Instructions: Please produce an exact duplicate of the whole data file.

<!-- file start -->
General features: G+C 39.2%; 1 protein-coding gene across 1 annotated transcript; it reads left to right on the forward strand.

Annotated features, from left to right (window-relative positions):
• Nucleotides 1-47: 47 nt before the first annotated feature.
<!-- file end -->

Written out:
General features: G+C 39.2%; 1 protein-coding gene across 1 annotated transcript; it reads left to right on the forward strand.

Annotated features, from left to right (window-relative positions):
• Nucleotides 1-47: 47 nt before the first annotated feature.